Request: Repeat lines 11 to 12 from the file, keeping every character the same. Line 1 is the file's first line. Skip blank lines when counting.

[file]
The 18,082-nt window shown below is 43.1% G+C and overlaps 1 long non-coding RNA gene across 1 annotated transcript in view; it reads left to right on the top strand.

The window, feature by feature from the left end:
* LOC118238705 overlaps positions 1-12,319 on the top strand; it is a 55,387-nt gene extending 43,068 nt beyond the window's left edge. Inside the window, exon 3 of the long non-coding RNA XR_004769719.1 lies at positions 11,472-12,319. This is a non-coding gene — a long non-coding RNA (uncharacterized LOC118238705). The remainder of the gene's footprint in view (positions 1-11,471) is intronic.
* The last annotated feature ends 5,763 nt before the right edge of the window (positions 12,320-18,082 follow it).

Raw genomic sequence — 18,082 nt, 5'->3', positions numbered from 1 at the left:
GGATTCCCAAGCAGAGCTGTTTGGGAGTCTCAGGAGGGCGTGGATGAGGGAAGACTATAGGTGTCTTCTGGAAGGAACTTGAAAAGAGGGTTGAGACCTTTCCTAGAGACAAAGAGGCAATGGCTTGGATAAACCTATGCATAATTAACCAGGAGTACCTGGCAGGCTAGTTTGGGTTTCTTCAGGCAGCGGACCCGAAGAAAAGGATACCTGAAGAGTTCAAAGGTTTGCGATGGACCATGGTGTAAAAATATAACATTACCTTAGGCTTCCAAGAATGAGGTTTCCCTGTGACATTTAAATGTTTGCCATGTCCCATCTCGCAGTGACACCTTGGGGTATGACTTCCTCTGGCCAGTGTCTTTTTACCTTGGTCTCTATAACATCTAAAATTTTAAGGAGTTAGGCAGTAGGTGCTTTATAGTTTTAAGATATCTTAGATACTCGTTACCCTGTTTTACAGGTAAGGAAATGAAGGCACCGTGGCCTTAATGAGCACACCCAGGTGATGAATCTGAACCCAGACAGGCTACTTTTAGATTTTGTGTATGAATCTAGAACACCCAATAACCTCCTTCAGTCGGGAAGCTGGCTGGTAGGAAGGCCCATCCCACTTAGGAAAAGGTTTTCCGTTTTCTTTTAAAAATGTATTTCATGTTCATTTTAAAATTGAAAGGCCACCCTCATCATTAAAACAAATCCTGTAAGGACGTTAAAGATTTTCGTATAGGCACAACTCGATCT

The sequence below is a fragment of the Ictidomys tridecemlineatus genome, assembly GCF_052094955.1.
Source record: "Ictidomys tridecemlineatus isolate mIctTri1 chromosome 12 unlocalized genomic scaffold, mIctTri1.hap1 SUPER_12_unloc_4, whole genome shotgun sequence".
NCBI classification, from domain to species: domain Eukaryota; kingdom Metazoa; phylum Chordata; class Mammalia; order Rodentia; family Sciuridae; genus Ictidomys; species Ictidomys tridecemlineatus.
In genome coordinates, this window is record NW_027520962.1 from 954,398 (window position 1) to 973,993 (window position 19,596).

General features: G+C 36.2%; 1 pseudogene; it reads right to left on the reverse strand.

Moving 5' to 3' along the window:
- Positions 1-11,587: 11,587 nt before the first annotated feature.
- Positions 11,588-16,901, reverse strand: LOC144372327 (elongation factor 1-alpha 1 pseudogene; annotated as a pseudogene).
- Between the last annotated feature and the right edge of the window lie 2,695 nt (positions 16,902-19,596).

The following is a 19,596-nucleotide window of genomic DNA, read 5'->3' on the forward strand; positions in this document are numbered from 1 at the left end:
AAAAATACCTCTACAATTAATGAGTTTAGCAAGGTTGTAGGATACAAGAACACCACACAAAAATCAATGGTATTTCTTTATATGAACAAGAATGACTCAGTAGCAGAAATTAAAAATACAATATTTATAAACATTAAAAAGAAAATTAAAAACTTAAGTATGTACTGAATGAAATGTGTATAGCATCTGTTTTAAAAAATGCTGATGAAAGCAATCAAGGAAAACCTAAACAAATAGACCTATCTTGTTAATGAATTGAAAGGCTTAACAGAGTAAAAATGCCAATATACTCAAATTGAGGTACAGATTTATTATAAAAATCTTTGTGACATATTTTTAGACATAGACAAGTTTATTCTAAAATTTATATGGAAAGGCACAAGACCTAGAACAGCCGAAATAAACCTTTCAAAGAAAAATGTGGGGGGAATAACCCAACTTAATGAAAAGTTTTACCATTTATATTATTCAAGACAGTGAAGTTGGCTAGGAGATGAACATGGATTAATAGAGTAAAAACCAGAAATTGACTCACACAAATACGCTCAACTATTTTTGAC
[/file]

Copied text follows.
General features: G+C 36.2%; 1 pseudogene; it reads right to left on the reverse strand.

Moving 5' to 3' along the window: